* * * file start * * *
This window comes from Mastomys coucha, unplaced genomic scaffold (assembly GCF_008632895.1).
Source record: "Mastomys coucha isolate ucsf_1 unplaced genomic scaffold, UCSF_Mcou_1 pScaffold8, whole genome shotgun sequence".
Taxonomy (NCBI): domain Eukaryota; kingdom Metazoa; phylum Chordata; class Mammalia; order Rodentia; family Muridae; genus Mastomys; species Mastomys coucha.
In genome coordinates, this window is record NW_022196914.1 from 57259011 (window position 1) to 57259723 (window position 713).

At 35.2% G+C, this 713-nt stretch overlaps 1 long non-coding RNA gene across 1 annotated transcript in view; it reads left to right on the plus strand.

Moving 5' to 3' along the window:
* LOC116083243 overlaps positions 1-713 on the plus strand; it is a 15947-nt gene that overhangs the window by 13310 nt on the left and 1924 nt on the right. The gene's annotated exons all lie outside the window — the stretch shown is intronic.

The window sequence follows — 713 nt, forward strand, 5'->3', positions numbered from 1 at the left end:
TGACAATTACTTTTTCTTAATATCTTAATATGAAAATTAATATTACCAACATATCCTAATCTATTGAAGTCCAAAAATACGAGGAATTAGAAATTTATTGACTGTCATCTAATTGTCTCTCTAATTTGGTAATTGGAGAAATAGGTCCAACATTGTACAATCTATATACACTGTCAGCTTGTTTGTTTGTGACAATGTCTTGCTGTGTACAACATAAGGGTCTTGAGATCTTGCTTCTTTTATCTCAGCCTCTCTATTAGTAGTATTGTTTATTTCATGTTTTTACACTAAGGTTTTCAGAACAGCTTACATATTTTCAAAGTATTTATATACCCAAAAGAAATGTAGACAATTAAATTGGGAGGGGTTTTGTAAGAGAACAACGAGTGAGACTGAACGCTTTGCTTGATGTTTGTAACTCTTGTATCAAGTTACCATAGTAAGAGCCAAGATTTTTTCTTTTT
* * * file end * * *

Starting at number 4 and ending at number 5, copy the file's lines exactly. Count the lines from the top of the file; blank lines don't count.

In genome coordinates, this window is record NW_022196914.1 from 57259011 (window position 1) to 57259723 (window position 713).

At 35.2% G+C, this 713-nt stretch overlaps 1 long non-coding RNA gene across 1 annotated transcript in view; it reads left to right on the plus strand.